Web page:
The developers at CCP aren't like other boys. Neither are the fans of its space MMO EVE Online, which we would probably describe as "cult" if a quarter of a million subscribers worldwide didn't make it a bit bigger than that.
EVE's Fanfest, which took place a couple of weeks ago in CCP's hometown of Reykjavik, Iceland, makes BlizzCon look like Pride. The developers and fans alike are serious young men, dressed in serious black clothes, who are serious enough about their game to attend an economics lecture at 10am on a Friday morning.
Don't think we're being rude - it was a fascinating event, in a beautiful country, attended by an unusually friendly, passionate and knowledgeable crowd. And as with BlizzCon - if on a more intimate scale - an amazingly frank and humorous exchange between developer and fan was the heart and soul of Fanfest.
For much of the event - especially the presentations of the blockbusting next expansion, and the slightly further-off paradigm-shift of Walking In Stations, the voice of EVE to fans and press alike was its senior producer Torfi Frans Olafsson, who everyone just seems to call Torfi Frans.
An earnest Icelandic technocrat with rimless glasses, a dry sense of humour and a nonchalant manner - when the Walking In Stations client crashed on its first public outing, he simply said, "oh f***" - Olafsson spared us some time to answer questions at Fanfest after the Walking In Stations demo, but before the announcement of the expansion and the publishing deal with Atari. He toyed distractedly with a small pistol-grip Nerf gun throughout.
Eurogamer: How do you feel Walking In Stations went down?
Torfi Frans: It went well. I really just want to communicate that the expansion is about growing EVE Online as the general-purpose science fiction simulator out there, and in our game design we've taken great care not to take existing gameplay and make it more complex or irritating just for reality's sake. The whole idea is just to deepen the experience. I think we've communicated that well. And to the new player, it's showing what the potential of EVE Online is. I mean it's a five-year-old game, how many five-year-old games out there look like something that's going to be out in two years - look next-gen and have all this stuff in it.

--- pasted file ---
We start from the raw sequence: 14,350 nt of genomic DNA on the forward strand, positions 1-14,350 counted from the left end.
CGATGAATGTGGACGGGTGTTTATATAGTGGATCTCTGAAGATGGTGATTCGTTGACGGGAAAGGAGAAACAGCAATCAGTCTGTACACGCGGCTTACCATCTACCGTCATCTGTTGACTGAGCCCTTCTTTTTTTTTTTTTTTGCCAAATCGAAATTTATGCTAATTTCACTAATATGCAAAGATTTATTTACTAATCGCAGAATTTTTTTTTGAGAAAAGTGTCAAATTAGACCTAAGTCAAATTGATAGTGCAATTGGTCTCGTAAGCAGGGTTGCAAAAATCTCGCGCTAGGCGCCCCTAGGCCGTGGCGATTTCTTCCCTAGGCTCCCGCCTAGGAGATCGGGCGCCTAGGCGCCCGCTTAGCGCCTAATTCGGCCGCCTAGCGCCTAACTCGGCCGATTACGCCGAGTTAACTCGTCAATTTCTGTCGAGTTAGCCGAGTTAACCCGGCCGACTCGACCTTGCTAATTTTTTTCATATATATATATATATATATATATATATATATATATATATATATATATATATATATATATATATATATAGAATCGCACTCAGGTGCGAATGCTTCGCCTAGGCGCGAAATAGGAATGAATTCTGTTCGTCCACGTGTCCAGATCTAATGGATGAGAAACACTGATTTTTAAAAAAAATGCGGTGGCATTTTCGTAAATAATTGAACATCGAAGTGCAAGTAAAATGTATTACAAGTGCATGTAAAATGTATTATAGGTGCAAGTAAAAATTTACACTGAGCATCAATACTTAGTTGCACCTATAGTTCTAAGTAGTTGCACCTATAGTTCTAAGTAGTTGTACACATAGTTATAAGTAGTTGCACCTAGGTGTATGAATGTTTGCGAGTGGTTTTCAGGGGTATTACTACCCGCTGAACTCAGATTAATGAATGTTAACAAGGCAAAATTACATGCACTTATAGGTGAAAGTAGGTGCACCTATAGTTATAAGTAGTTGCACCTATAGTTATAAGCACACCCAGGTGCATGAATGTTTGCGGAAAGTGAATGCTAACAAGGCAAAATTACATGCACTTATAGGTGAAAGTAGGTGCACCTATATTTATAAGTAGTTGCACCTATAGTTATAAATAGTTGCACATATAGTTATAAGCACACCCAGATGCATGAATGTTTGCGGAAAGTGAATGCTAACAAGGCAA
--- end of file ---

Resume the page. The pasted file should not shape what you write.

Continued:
It's really what sets us apart from a lot of other MMO companies - many of them have huge budgets to begin with, they have massive development teams, then they release and switch over to a smaller skeleton live team. With CCP the experience has been the reverse. There are actually ten times more people working for CCP today than there were back in 2003.
So our capacity to deliver a compelling product has grown tremendously, and it's thanks to the players who pay a monthly subscription that makes that possible. So it's a self-feeding cycle, you know. And we made it a very strong decision to never leave it at that. We never feel that EVE's development is done.
Eurogamer: There must be a risk involved though - when you have a successful game that's still growing - in making as radical a change as Walking In Stations? We've seen with other MMOs like Star Wars Galaxies that major changes to an established game sometimes don't go down at all well.
Torfi Frans: No, and I think the entire MMO development community learnt from [Sony Online Entertainment's] experiences really well. And therefore, when we release Walking In Stations, its impact on the existing gameplay will be negligible. It will be merely an addition that will be optional for you to participate in. There's nothing in there that compels you to go there or that you need to find in there in order to succeed in the game as it is today.
However, we plan to build it gradually, iteratively, just as we've developed and built EVE Online and systems within it gradually and iteratively in close collaboration with the community, to make it a more and more integral part of the overall EVE Online experience. So my vision for the next three years on is that somebody starts playing EVE and he doesn't even realise that he never had an avatar, never had a body. Just like now people can't imagine how the game was without agent missions or without alliance warfare or all sorts of things that we brought into the game as it progressed. All it had in the beginning was just mining and being killed.